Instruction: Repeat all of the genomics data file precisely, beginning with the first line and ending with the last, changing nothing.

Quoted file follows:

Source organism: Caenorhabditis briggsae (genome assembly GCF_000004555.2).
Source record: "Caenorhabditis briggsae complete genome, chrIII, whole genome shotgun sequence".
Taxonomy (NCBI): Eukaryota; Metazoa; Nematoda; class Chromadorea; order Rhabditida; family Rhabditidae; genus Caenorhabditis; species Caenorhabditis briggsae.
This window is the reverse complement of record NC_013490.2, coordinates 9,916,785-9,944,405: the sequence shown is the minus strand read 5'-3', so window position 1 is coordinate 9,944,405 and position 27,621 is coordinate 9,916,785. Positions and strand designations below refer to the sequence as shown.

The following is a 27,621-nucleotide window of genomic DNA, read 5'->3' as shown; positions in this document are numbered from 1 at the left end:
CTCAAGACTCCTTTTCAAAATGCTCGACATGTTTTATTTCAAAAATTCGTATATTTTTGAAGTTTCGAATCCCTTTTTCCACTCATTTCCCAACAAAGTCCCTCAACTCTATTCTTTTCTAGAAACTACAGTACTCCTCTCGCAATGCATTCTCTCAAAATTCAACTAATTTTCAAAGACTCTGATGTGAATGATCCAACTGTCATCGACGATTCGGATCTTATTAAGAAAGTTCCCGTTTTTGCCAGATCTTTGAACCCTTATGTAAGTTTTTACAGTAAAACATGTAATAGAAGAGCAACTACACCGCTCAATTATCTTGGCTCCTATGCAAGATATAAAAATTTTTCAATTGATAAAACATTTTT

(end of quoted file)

Source organism: Caenorhabditis briggsae (genome assembly GCF_000004555.2).
Source record: "Caenorhabditis briggsae complete genome, chrIII, whole genome shotgun sequence".
Taxonomy (NCBI): Eukaryota; Metazoa; Nematoda; class Chromadorea; order Rhabditida; family Rhabditidae; genus Caenorhabditis; species Caenorhabditis briggsae.
This window is the reverse complement of record NC_013490.2, coordinates 9,916,785-9,944,405: the sequence shown is the minus strand read 5'-3', so window position 1 is coordinate 9,944,405 and position 27,621 is coordinate 9,916,785. Positions and strand designations below refer to the sequence as shown.

The following is a 27,621-nucleotide window of genomic DNA, read 5'->3' as shown; positions in this document are numbered from 1 at the left end:
CTCAAGACTCCTTTTCAAAATGCTCGACATGTTTTATTTCAAAAATTCGTATATTTTTGAAGTTTCGAATCCCTTTTTCCACTCATTTCCCAACAAAGTCCCTCAACTCTATTCTTTTCTAGAAACTACAGTACTCCTCTCGCAATGCATTCTCTCAAAATTCAACTAATTTTCAAAGACTCTGATGTGAATGATCCAACTGTCATCGACGATTCGGATCTTATTAAGAAAGTTCCCGTTTTTGCCAGATCTTTGAACCCTTATGTAAGTTTTTACAGTAAAACATGTAATAGAAGAGCAACTACACCGCTCAATTATCTTGGCTCCTATGCAAGATATAAAAATTTTTCAATTGATAAAACATTTTT